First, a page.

Mario Arrastia Avila, a Physicist in Cuba’s energy transition agency Cuba Energia, spoke in San Francisco last week about the lessons of Cuba’s transition after its own Peak Oil disaster struck in the early 1990s. At the time, the Soviet Union’s collapse meant that North Korea, Cuba, and other communist satellites faced the end of cheap imported oil that formed the backbone of the energy infrastructure in those countries.
The lessons of 20 years of energy efficiency upgrades, transition to renewables, community education around conservation, and utility-scale reinvention serve as a powerful model of what will be in the United States and elsewhere as we experience our own inevitable energy shocks. (As an aside, North Korea chose a different route, with disastrous consequences for its economy and political future….but that’s another story).
From 1990 to 2007, total electricity consumption in Cuba rose just 16%, despite a country-wide transition from kerosene fuel to electricity for cooking (household energy consumption rose 86% during that time, highlighting the incredible savings elsewhere in the grid).
The revolution came from the top, as well as the grassroots: Fidel Castro himself said, “We are not waiting for fuel to fall from the sky, because we have discovered fortunately something much more important: energy conservation, which is like finding a great deposit of oil.“
From 1990-2007, Cuba’s energy agency, Cuba Energia, led the transition:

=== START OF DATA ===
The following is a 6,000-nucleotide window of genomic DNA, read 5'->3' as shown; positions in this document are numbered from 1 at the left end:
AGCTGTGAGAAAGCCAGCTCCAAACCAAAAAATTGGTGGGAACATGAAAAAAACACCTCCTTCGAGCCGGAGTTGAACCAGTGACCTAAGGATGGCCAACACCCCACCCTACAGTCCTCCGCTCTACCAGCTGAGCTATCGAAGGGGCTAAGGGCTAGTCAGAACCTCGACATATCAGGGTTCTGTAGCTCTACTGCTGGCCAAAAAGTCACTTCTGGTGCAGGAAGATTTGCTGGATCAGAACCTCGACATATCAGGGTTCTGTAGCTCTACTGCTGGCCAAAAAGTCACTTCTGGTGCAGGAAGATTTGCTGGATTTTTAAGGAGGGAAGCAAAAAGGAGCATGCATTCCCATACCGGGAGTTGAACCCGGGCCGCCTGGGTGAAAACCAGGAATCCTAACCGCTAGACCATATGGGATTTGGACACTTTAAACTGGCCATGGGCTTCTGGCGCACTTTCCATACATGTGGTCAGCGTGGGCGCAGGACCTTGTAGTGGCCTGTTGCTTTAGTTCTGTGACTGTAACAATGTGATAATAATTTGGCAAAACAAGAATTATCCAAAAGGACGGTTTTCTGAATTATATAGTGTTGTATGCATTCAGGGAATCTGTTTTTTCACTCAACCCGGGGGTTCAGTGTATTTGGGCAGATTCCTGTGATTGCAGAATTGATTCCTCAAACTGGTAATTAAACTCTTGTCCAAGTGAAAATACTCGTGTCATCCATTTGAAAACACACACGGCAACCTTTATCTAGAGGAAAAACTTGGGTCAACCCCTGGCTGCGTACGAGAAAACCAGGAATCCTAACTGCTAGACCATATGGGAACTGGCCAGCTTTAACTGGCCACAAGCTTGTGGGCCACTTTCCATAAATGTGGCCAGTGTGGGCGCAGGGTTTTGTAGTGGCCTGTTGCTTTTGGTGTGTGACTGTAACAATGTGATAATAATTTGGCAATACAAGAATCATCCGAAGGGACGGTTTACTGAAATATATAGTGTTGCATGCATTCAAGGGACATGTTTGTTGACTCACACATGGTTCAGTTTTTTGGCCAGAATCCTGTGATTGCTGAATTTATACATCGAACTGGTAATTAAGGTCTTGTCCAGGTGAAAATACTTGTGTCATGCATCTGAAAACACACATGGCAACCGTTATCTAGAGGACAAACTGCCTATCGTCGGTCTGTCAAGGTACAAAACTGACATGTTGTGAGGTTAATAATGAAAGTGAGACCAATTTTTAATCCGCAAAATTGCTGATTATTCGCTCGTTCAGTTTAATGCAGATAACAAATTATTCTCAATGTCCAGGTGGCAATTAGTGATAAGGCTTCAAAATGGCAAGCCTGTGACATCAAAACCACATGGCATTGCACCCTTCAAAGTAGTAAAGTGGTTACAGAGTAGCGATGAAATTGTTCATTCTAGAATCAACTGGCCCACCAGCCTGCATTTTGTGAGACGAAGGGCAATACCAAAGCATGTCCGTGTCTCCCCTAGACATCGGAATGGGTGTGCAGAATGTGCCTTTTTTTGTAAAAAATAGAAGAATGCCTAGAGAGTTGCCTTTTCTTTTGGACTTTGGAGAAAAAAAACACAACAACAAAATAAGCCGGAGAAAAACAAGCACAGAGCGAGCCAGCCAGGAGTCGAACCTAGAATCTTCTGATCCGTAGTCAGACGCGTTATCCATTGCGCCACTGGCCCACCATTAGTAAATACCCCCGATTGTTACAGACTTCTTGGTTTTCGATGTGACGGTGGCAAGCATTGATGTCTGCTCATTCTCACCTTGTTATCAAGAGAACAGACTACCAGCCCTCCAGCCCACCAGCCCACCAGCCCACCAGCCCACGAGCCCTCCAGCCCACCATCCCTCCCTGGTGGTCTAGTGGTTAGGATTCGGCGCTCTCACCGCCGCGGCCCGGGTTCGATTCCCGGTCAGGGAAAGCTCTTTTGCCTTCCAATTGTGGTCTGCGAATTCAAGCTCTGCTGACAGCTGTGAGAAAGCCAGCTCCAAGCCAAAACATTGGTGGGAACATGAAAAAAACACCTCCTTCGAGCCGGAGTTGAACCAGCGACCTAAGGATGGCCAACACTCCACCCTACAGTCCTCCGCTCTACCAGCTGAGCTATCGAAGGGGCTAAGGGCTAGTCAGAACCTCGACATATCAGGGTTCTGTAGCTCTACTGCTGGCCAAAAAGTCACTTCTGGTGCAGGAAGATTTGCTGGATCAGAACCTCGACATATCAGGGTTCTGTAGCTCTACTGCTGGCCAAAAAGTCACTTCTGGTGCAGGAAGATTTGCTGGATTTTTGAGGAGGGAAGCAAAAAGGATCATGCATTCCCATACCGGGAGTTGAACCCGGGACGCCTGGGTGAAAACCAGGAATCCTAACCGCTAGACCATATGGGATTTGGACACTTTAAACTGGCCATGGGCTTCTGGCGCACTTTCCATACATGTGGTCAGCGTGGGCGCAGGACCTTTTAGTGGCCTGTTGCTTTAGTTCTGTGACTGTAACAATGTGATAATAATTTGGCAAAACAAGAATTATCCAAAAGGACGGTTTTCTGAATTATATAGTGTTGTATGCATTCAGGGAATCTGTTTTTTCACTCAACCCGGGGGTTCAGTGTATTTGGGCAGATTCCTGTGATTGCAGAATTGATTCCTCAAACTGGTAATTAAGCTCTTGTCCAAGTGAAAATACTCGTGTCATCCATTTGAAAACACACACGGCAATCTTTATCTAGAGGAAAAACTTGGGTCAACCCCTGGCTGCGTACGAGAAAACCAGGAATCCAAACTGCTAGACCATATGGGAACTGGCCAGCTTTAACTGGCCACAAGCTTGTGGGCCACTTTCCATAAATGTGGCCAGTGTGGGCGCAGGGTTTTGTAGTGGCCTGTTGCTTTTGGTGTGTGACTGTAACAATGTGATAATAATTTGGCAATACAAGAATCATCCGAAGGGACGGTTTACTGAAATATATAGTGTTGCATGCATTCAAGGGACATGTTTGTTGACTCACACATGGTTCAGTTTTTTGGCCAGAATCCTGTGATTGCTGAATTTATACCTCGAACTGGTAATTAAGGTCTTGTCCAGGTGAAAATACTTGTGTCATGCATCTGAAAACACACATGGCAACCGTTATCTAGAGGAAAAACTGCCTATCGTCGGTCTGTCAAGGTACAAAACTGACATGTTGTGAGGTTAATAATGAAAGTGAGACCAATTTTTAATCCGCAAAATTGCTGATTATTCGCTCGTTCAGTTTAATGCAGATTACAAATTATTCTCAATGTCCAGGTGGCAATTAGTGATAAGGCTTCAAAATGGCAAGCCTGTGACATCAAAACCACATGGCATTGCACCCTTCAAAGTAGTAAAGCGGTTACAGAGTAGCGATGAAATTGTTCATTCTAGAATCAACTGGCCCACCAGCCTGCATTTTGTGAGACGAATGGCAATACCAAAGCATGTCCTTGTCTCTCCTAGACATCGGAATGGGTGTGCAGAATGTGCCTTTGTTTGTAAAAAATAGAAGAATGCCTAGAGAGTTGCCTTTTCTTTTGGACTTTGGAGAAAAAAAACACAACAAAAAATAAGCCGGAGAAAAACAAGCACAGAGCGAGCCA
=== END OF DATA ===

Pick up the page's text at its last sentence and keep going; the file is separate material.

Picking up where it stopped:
- the country reduced its dependence on foreign oil by 1 million tons
- the country reduced production of carbon emissions by 5 million tons
- 91% of energy-sucking, U.S. made refrigerators were replaced with high efficiency units
- 100% of their 9.4 million incandescent bulbs were replaced (the first country to effectively ban incandescents)
- 69% of air conditioning units were replaced
- 100% of their 1 million+ cooling fans were replaced
- 90+% of their kitchen appliances were upgraded, including the phase-out of unhealthy kerosene appliances
- a commitment to distributed energy led to Cuba currently being ranked #2 in the world for distributed generation behind only Denmark.
- blackouts were virtually eliminated, from 188 days per year in 2004 and 224 in 2005 to 3 in 2006 and 0 in 2007.
This represents a monumental effort with incredible results. How did a tiny, poor nation pull this off? Avila cited the country’s crisis as the needed political capital for the transition. Since everyone realized they had to make some changes, politically painful maneuvers were more achievable. For instance, energy rates were grotesquely cheap, and to get the wealthier Cubans to consider conservation, a tiered rate structure was needed, wherein users would pay considerably more per kilowatt the more kilowatts they used.
Educating the population has played an incredible role in setting up Cuba’s economy for the new economy. Cuba Energia has an ongoing set of PSA’s that show people how to use appliances more efficiently, how to get from point A to point B without driving, etc. Each one of these PSA’s ends with the word “Ahorra!” meaning “Save money!”
Phone cards from the public telecomm company have messages of conservation. Even their convertible 10 Peso note has energy efficiency and renewable energy themes. Social workers and student volunteers hit the streets, going house to house, to show everyday Cubans how to live more efficiently.
Want to see the transition up close? Global Exchange offers Reality Tours to Cuba. See www.EcoCubaExchange.org for more information.
About the author: Scott Cooney is the Principal of GreenBusinessOwner.com, a small business advisory website for companies looking to navigate the green economy, and author of Build a Green Small Business (McGraw-Hill)
Follow Scott on Twitter